Sandwich went down about as quickly as they usually do. Cracked the bottle, took a drink--why do I taste cherry in this? Oh: cherry diet Pepsi.
I do not like cherry cola.
--which is to say, if it's all there is, I'll drink it, but it sure as hell isn't my preference. So, how did it get into my refrigerator? I would not, after all, have chosen to buy it, not deliberately.
The thing is, there is only one way to tell apart diet Pepsi from diet cherry Pepsi, and that is to scrutinize--very carefully--the label. I usually do; knowing how easy Pepsico made it to confuse the two, I normally check the label to make sure I'm not accidentally picking up cherry. Especially because the current "special edition" labels make the regular stuff look even more like the cherry kind. To be honest, I think they did that on purpose, because that way people will accidentally buy cherry Pepsi.
So, now I'm stuck with five bottles of something I'll only drink in an emergency. *sigh*
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All of that is pretty ironic coming from the guy who used to drink Mr. Pibb. The difference is, Mr. Pibb started out as a cherry-flavored cola. It was meant to be a Dr Pepper clone.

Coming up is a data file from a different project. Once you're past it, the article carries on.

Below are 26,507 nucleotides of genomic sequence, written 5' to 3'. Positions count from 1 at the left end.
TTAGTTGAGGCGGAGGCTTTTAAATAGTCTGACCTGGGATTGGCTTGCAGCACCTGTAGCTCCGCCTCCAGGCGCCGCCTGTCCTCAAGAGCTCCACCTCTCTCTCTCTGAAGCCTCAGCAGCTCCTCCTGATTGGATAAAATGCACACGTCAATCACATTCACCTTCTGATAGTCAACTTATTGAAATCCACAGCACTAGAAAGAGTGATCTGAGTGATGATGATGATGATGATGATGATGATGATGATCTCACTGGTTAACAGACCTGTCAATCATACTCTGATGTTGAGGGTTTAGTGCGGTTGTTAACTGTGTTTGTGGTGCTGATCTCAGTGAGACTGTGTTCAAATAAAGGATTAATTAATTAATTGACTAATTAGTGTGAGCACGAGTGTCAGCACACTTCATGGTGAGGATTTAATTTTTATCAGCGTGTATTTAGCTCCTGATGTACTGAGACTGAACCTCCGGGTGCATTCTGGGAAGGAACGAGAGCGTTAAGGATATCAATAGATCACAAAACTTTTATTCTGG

The thing is, adding flavors to cola is a time-honored tradition. The reintroduction of cherry Pepsi (around 1985, 1986) was a throwback to the 1950s or so and the soft drink companies have tried all sorts of different flavorings, with mixed results.
But Dr Pepper and Mr. Pibb, and the other variants, are designed to have the cherry flavoring. Mr. Pibb in particular has a full-bodied flavor that envelops the cherry in a soft bed of other tastes. It's a mellow combination.
Cherry Pepsi, on the other hand? What I like about Pepsi is its acidity; it's got a tang to it. Coke has too much vanilla (among other things) for my taste. Conversely, that means you can add cherry to Coke and it tastes fine. But adding cherry to Pepsi--cherry is an acidic flavor and it does not complement the flavor of Pepsi at all.
The most interesting thing is, all the colas are variations on the same theme. I forget the exact spices used, but I seem to remember that they're all basically different proportions of cinnamon, clove, nutmeg, and vanilla. (And what the hell happened to the kola nut??) Far from being "secret", the formula for Koka-Kola could be determined by any halfway competent food chemist just by analyzing a sample of the stuff. From there he could easily make his own exact duplicate of it. Actually producing said clone in quantity would get him sued down to his skivvies, but he could do it.
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Gah. I'm getting rid of the rest of this stuff (not even two ounces) and going to bed.